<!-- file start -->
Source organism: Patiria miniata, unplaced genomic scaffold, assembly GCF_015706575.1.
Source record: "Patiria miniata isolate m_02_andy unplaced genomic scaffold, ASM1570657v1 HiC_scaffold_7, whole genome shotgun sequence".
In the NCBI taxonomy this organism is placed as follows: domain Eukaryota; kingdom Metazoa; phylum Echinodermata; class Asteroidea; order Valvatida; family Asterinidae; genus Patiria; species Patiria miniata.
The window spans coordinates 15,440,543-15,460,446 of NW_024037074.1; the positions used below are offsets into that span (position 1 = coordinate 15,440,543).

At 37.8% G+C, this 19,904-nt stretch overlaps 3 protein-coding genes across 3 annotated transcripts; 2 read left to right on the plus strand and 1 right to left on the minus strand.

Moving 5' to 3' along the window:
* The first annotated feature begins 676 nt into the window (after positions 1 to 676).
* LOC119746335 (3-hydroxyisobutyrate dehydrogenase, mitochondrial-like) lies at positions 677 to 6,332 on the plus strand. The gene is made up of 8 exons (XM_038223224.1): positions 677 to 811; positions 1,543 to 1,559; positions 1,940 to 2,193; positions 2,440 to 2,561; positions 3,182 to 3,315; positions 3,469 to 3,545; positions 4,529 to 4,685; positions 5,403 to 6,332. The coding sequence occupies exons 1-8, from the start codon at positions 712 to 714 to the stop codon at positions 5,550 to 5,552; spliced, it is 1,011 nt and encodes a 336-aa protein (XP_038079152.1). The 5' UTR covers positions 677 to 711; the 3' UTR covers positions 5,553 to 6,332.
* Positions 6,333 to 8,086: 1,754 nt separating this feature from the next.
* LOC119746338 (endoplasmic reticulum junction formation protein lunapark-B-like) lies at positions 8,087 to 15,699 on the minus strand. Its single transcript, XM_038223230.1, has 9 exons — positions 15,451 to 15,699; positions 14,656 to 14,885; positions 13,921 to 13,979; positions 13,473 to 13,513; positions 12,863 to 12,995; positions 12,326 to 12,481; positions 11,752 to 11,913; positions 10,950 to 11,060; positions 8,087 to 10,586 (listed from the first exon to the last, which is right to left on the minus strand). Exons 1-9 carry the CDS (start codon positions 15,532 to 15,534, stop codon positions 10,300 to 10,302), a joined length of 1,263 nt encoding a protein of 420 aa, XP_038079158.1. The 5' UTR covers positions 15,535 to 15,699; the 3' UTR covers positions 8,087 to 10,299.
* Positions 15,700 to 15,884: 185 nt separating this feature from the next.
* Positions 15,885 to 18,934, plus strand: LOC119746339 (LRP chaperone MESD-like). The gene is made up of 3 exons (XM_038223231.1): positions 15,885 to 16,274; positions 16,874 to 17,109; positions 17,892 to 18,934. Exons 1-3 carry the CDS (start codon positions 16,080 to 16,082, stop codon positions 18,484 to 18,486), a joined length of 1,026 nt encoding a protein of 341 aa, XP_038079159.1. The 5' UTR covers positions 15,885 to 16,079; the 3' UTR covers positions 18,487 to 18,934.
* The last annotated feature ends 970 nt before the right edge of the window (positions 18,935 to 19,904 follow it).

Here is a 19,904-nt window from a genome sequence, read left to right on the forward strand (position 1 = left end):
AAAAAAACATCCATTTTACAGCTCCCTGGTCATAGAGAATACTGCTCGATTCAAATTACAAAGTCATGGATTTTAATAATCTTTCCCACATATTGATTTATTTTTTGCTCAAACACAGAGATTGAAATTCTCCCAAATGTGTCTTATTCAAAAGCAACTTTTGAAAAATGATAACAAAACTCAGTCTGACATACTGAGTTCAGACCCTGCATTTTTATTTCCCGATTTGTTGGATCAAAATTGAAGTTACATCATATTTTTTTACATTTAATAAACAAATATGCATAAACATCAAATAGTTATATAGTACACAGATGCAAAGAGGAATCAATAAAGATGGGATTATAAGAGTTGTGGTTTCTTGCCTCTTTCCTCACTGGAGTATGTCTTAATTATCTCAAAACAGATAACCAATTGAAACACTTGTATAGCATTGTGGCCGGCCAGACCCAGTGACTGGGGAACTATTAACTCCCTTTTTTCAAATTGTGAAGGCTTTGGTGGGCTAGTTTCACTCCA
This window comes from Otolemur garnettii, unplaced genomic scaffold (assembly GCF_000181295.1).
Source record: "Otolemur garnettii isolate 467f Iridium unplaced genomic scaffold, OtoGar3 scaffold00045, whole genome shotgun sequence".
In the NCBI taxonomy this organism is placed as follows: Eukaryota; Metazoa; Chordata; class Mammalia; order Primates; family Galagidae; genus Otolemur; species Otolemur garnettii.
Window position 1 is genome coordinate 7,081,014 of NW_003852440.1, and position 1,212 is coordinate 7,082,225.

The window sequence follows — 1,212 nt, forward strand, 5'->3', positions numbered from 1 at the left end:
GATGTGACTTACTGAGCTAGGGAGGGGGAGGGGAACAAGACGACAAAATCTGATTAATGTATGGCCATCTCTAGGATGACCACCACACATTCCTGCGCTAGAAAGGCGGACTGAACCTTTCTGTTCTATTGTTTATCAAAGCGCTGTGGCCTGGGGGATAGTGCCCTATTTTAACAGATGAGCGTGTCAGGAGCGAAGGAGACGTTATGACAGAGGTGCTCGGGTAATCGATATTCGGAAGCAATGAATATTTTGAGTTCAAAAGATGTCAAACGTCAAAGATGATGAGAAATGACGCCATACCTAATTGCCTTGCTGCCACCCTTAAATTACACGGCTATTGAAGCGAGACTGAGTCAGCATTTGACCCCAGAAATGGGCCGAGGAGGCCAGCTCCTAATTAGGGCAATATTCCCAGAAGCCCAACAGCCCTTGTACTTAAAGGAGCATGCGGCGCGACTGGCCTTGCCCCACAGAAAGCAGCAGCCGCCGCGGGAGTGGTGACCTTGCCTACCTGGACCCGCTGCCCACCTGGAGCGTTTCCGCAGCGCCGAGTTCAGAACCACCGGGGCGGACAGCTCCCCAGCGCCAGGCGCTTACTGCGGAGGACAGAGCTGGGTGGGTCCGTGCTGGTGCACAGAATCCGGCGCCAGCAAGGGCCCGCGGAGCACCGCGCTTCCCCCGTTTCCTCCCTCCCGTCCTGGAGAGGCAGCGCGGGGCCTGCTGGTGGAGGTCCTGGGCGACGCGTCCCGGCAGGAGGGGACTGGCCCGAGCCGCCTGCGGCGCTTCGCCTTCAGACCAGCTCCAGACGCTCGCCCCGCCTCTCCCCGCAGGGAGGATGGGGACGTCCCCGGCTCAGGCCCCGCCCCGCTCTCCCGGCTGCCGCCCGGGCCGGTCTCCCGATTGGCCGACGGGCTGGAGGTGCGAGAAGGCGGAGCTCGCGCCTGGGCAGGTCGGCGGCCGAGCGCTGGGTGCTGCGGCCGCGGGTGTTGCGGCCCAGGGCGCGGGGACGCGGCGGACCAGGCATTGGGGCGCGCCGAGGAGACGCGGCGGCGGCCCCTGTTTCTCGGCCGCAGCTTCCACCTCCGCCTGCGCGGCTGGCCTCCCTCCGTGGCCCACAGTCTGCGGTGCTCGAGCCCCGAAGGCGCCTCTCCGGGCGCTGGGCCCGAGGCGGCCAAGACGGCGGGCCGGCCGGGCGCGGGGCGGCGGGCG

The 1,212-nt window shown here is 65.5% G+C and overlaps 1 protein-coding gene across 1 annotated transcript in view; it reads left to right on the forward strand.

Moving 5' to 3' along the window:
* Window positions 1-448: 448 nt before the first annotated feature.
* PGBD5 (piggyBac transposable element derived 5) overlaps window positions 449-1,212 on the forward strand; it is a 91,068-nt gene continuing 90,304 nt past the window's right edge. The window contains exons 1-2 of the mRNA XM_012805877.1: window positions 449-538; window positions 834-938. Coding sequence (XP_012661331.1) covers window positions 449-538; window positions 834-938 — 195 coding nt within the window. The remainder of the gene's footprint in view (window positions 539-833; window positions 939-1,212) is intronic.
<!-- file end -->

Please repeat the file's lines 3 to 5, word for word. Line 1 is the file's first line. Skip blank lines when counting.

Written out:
In the NCBI taxonomy this organism is placed as follows: domain Eukaryota; kingdom Metazoa; phylum Echinodermata; class Asteroidea; order Valvatida; family Asterinidae; genus Patiria; species Patiria miniata.
The window spans coordinates 15,440,543-15,460,446 of NW_024037074.1; the positions used below are offsets into that span (position 1 = coordinate 15,440,543).

At 37.8% G+C, this 19,904-nt stretch overlaps 3 protein-coding genes across 3 annotated transcripts; 2 read left to right on the plus strand and 1 right to left on the minus strand.